I made a radio piece for WNYC’s Studio 360 about Laurel Braitman, an authour and historian of science who takes a delightful approach to her work, which focuses on animals and how they go mad. She discovered that music might soothe them, and began throwing concerts for animals a few years ago. Recently she arranged for Black Prairie to play to 52 wolves at Wolf Haven in Washington State. Check out the radio piece, which features scientific insight from Dr. Marc Bekoff and Dr. Charles Snowdon on how animals experience and appreciate music, and check out video of the concert to boot, made by the talented videographer Aubree Bernier Clark. All photo credits to Carli Davidson.
Below is the write up that Studio 360 did for the piece:
Laurel Braitman is a historian of science and the author of Animal Madness: How Anxious Dogs, Compulsive Parrots, and Elephants in Recovery Help Us Understand Ourselves. She’s particularly interested in animals held in captivity. “If their minds aren’t stimulated and challenged they can end up with all sorts of disturbing behaviors,” she explains. Braitman wondered if music — so often soothing to people, but usually foisted on animals without their permission — could help counter animal anxiety and depression?
This question led Braitman to arrange a series of concerts for all-animal audiences, such as gorillas in a Boston zoo and a small herd of bison in Golden Gate Park. Recently, the bluegrass band Black Prairie played for the residents of Wolf Haven wolf sanctuary in Tenino, Washington. Many of the animals were rescued from a roadside attraction where they were chained, unable to run or socialize. As the music played, the fifty-two wolves that made up the audience pricked up their ears and moved in for a better view. But can we say that they liked it?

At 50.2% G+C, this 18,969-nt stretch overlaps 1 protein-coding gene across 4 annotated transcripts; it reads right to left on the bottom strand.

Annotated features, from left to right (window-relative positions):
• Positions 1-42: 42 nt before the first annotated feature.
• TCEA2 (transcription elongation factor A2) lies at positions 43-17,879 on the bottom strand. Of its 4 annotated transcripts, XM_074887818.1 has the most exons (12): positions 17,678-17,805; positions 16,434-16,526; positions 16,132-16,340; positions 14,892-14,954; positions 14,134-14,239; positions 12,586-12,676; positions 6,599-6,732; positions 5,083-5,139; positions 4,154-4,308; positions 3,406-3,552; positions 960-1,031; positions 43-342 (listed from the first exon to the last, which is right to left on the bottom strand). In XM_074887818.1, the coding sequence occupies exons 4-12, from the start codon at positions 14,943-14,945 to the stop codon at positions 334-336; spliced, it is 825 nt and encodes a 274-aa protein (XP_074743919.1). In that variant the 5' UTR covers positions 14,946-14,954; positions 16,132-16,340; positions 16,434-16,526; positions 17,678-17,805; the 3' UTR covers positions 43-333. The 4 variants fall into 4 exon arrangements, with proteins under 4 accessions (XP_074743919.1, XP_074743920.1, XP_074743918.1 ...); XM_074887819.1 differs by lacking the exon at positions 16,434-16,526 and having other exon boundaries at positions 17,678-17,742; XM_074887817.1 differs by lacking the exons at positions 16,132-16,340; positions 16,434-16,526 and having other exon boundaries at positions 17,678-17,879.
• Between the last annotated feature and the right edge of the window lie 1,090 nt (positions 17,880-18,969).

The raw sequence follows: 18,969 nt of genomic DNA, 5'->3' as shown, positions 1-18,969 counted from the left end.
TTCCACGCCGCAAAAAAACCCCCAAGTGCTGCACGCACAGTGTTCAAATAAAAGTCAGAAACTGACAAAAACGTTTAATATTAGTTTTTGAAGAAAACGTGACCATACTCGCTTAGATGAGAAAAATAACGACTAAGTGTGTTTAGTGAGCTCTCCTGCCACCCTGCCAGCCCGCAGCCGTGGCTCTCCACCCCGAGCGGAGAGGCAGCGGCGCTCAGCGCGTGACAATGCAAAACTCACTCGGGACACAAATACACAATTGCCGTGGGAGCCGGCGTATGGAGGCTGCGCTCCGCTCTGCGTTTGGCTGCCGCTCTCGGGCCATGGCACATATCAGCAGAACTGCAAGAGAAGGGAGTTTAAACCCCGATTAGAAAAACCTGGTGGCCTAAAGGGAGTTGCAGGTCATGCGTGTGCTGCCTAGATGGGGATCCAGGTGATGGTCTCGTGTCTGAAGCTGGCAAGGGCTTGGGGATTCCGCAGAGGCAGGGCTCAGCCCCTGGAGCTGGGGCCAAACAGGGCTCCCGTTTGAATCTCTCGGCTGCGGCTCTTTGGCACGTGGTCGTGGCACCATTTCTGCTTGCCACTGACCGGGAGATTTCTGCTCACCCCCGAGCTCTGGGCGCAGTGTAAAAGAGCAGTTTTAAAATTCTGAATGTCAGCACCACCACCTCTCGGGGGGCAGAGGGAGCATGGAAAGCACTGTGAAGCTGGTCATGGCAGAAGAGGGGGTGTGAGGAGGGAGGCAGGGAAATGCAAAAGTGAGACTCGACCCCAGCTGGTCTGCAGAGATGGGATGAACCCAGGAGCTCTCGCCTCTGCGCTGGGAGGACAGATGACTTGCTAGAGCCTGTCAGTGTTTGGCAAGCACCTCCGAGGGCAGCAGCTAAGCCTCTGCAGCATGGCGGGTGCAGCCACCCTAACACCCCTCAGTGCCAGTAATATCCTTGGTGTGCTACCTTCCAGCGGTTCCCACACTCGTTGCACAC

Marc Bekoff, professor emeritus of ecology and evolutionary biology at the University of Colorado, says that science of animal psychology has come a long way, citing the use of MRI machines on dogs, in particular. But, he contends, old-fashioned observational methods are still valid: if an animal scratches excessively, or moves its head warily, it’s a good bet there’s something on its mind.
Some of the experiments depend on observing whether animals move toward or away from speakers playing different types of music, in controlled experiments. Dr. Charles Snowdon of the University of Wisconsin is using that approach in collaboration with a composer, David Teie, to create music that can be shown to attract certain species. They base their approach on sonic frequencies the animals use in nature. Their music for domestic cats features tempos of purring or suckling kittens; the small monkeys called cottontop tamarinds, on the other hand, got music that sounds remarkably like nails on a blackboard. “It is pretty godawful if you ask me,” Snowdon admits, “but the tamarinds dig it.”
Bekoff points out an intriguing aspect of the research on animal appreciation of music. Canids and many other animals have extremely keen hearing, so they are perceiving “overtones and sounds that we do not hear, and can’t even begin to appreciate.” Perhaps they like music more than we do.
Laurel Braitman’s concerts are not controlled experiments — but she never provides food, which would complicate her observations. She’s happy to trust casual observation that at the wolf concert, many of the animals stuck to the edge of their enclosures, close to the band. “The only indicator I have is that they didn’t leave,” she says. “And in fact, that’s how a lot of musicians judge the success of their shows — did people not leave?”